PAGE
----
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Montesquieu (1689–1755).  Persian Letters.  1901.
 
Letter LXXXI
Usbek to Rhedi, at Venice
 
SINCE 1 I have been in Europe, my dear Rhedi, I have seen many forms of government. It is not here as in Asia, where the rules of policy are everywhere the same.  1
  I have often inquired which form of government is most conformable to reason. It seems to me that the most perfect is that which attains its object with the least friction; so that the government which leads men by following their propensities and inclinations is the most perfect.  2
  If under a mild government the people are as submissive as under a severe one, the former is to be preferred, since it is more rational, severity being a motive foreign to reason.  3
  Remember, my dear Rhedi, that obedience to the laws in a state is not measured by the degree of cruelty in the punishments. In countries where penalties are moderate, they are dreaded as much as in those where they are atrocious and tyrannical.  4
  Whether a government be mild or cruel, there must be degrees of punishment; the gravity of the chastisement must always be in proportion to the gravity of the crime. Our imagination adapts itself to the customs of the country in which we live. Eight days’ imprisonment, or a lighter punishment, has a greater effect on the mind of a European brought up in a mild-mannered country, than the loss of an arm had upon an Asiatic. A certain degree of dread attaches to a certain degree of punishment, and each feels it in his own way: a punishment which would not rob a Turk of a single quarter of an hour’s sleep, would overwhelm a Frenchman with infamy and despair.  5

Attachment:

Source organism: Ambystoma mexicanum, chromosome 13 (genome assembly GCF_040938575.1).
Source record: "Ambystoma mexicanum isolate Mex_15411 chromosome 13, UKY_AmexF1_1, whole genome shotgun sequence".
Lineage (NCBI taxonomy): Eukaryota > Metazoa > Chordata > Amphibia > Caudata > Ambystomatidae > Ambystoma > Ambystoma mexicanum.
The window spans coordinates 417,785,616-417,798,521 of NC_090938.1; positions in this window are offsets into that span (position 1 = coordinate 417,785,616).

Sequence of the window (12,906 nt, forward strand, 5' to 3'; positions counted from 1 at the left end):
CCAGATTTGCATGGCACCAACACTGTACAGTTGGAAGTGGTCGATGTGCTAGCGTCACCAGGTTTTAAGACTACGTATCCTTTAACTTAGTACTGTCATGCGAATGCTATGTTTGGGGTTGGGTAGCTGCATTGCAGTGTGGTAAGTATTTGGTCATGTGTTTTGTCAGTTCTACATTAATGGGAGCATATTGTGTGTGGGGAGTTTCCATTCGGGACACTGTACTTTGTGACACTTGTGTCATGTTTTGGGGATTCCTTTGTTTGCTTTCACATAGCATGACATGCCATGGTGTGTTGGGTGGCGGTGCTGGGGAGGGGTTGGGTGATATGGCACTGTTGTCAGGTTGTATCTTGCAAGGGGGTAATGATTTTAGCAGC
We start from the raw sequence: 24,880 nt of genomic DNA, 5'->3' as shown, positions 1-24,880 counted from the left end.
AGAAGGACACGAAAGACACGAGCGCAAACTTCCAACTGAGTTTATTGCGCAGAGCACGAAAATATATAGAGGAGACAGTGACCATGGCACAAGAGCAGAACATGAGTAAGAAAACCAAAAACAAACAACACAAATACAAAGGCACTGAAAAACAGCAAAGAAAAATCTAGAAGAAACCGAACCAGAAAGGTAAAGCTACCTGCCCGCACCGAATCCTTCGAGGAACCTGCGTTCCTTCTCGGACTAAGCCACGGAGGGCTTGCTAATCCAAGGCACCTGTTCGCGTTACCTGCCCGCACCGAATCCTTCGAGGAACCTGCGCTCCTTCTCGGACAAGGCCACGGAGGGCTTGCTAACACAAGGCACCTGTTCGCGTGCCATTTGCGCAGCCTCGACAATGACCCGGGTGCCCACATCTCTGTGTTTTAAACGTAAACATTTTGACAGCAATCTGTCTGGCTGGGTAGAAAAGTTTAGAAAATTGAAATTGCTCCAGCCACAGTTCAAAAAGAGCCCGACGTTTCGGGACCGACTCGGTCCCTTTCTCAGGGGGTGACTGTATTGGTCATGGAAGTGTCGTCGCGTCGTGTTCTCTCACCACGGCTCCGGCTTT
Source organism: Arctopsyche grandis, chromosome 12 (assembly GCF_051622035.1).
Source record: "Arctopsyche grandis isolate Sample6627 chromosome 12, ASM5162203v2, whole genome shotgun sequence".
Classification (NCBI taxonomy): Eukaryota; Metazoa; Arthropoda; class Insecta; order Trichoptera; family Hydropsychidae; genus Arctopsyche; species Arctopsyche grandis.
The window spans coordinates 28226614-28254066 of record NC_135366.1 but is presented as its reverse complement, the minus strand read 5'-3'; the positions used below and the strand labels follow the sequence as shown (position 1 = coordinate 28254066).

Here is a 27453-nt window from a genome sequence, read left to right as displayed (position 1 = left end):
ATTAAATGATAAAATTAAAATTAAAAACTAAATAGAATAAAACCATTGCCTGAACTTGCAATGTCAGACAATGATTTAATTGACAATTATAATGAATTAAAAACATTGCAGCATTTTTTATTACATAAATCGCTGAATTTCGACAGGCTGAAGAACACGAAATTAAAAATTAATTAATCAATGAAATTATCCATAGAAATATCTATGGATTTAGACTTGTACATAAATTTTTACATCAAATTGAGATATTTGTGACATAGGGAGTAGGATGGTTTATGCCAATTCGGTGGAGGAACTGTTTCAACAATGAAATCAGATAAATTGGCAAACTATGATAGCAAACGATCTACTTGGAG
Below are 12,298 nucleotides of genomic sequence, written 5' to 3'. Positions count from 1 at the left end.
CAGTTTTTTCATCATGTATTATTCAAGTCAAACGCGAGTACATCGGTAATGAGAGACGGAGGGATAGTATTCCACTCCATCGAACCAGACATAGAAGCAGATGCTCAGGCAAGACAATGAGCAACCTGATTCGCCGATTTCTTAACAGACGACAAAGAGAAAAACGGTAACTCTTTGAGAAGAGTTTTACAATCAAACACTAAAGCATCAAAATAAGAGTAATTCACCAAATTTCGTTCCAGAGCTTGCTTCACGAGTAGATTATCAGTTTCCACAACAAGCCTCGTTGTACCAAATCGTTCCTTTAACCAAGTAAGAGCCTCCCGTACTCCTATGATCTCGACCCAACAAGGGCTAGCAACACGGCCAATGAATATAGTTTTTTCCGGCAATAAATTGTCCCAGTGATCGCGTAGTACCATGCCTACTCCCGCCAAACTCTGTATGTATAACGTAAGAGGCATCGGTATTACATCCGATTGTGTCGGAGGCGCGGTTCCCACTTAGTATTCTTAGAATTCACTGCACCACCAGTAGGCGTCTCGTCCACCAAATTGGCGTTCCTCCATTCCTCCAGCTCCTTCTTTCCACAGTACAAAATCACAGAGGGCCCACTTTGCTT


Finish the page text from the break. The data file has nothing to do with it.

Besides, I do not see that police regulations, justice, and equity, are better observed in Turkey, in Persia, or in the dominions of the Mogul, than in the Republics of Holland, and of Venice, and even in England: it does not appear that fewer crimes are committed there, and that men, intimidated by the greatness of the punishments, are more obedient to the laws.  6
  On the contrary, I note a source of injustice and vexation in the midst of these very states.  7
  I find even the prince, who is himself the law, less master there than anywhere else.  8
  I observe that, at times when severe punishments are inflicted, there are always tumults, which nobody commands, and that, when once authority depending upon violence is set at naught, there remains with no one sufficient power to restore it;  9
  That the certainty of punishment itself strengthens and increases the disorder;  10
  That in these states a petty revolt never takes place; and that an uprising follows the first murmur of sedition without a moment’s interval;  11
  That in them great events are not necessarily prepared by great causes: on the contrary, the least accident produced a great revolution, often as unforeseen by those who cause it as by those who suffer from it.  12
  When Osman, Emperor of the Turks, was deposed, 2 none of those who committed that crime had any intention of doing so: they simply asked, as suppliants, that justice should be done for some wrong: a voice, which no one knew, issued from the crowd by chance; it pronounced the name of Mustapha, and suddenly Mustapha was Emperor.

  PARIS, the 2nd of the first moon of Rebiab, 1715.
  13
 
Note 1. This letter contains much that Montesquieu developed afterwards in his Esprit des Lois. [back]
Note 2. In 1622. [back]
 
 
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